See. Do. Become. Providing inspiration to AAPIs while empowering them to find their voice and to stand with vigor in everything they do.


Welcome to!

Our goal is simple: To connect you with Asian American Pacific Islander pioneers and leaders from fields as diverse as politics, business, sports and entertainment, and inspire and empower AAPIs to find their voice and stand with vigor in everything they do!

We want to make the accomplishments of Asian Americans visible, because so often, we’re invisible.

And when Asian Americans and Pacific Islanders are visible, we’re often inaccurately portrayed in the media. We’re sandwiched in between honorific cultural values and centuries-old stereotypes which makes it difficult to develop a strong sense of personal identity.

According to the 2000 Census, 4.4% of the total population of the United States is of Asian ancestry. Add mixed-race Asians and Pacific Islanders (.14%, a small but significant population) and we’re a small, but visible community within the U.S. But that visibility is not reflected in the mainstream – not in corporate America, or in popular culture.

For instance, 27% of total Americans are college-educated, while 42% of Asian Americans hold college degrees. And yet, only 1.5% of CEOs in Fortune 500 companies are Asian American. What’s going on? If education equates success, then clearly, we’re hitting the “glass ceiling.”

In pop culture, we’re increasingly more visible on TV shows, commercials and in Hollywood movies, but we’re still best known through depictions as martial arts masters, exotic romantic objects or science nerds.

Rather than waiting for the mainstream to acknowledge the powerful leaders in the AAPI communities and the contributions we make as Americans, we must do this for ourselves. Yes, we’re breaking with tradition by bringing attention to ourselves! is where you can find stories about Asian Americans and Pacific Islanders that can inspire other AAPIs to follow in their footsteps.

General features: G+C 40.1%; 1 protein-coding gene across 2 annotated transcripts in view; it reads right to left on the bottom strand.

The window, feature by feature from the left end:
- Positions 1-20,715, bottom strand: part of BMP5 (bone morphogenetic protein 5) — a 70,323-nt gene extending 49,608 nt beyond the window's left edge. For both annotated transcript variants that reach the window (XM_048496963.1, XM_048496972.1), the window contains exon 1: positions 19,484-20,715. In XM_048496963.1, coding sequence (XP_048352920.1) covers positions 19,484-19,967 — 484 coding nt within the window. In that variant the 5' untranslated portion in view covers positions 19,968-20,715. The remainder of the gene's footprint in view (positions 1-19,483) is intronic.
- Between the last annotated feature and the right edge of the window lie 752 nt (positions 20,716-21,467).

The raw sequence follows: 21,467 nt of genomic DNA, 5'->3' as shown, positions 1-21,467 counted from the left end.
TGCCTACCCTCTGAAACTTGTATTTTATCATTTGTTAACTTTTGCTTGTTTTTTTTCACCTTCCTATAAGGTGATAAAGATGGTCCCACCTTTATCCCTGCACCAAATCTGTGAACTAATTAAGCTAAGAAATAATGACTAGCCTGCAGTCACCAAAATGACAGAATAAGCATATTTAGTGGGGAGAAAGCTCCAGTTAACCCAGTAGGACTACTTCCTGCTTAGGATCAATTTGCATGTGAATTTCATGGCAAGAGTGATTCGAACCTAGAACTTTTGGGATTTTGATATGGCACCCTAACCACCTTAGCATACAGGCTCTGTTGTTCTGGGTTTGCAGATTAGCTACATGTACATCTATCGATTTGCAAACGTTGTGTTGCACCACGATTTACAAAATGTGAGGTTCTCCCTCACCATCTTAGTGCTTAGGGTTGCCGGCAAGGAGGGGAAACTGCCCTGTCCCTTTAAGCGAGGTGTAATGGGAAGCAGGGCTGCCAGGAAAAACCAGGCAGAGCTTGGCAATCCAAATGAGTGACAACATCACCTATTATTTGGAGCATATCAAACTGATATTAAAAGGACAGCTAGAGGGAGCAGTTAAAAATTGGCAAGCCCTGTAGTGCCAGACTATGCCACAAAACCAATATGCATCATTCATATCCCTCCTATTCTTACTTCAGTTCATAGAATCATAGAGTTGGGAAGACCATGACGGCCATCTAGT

Erin Yoshimura

Erin Yoshimura Erin Yoshimura is a cultural intelligence, emotional intelligence and personal branding trainer and career coach. She brings diversity to every room she enters, and uses her personal experiences to catalyze cultural awareness. Her parents, grandparents and great-grandparents were all interned during WWII, and as an Asian American woman, she challenges stereotypes about Asians in modern society.

She’s created training programs for clients including 9News, Raytheon, Making Connections-Denver and the National Association of Asian American Professionals. She’s conducted workshops, lectures and keynote speeches about Asian-American culture for University of Colorado – Boulder, Coors Brewing Company, Colorado State University, and the Federal Correctional Institution in Englewood, Colorado.

She’s a certified Personal Brand Strategist, certified Emotional Intelligence trainer, and certified Professional Coach. Erin has also trained with and assisted for Lee Mun Wah (Color of Fear) of StirFry Seminars, a nationally-recognized master in diversity and communications training.

An avid volunteer, Erin currently serves on Mayor John Hickenlooper’s Denver Asian Pacific American Commission, and is a member of the Board of Directors of the Asian Pacific Development Center. She also served on the Colorado Dragon Boat Festival’s Organizing Committee from 2001-2007. She is a member of the Asian American Journalists Association and was instrumental in starting a chapter in Denver.

Her website is at

Gil Asakawa

Gil AsakawaGil Asakawa is a journalist, editor, author and online content consultant with 30 years of media experience, and a nationally-known writer and speaker on Asian American and Japanese American issues and communities. He writes a blog about pop culture from an Asian American perspective at, and also covers those topics in online social networks such as Facebook and Twitter. He is the author of “Being Japanese American” (Stonebridge, 2004), about Japanese American identity and community.

He has lectured, been a panelist and moderated panels on race, Asian American identity, pop culture and technology at workshops, seminars and conferences across the U.S. including for the Japanese American National Museum in Los Angeles and a Maynard Institute workshop for news industry managers of color, at Harvard University.

He served as the Editorial Board Chair for the Pacific Citizen, the newspaper of the Japanese American Citizens League, and a member of the national Board of Directors for the JACL. He is a past president of the Mile Hi Chapter of the JACL, and a past board member of the Japan America Society of Colorado. He was also a member of the operating committee for the Colorado Dragon Boat Festival from 2001 to 2007.

His professional associations include Online News Association, the Society of Professional Journalists and the Asian American Journalists Association where he was instrumental in starting a chapter in Denver.

More information is available at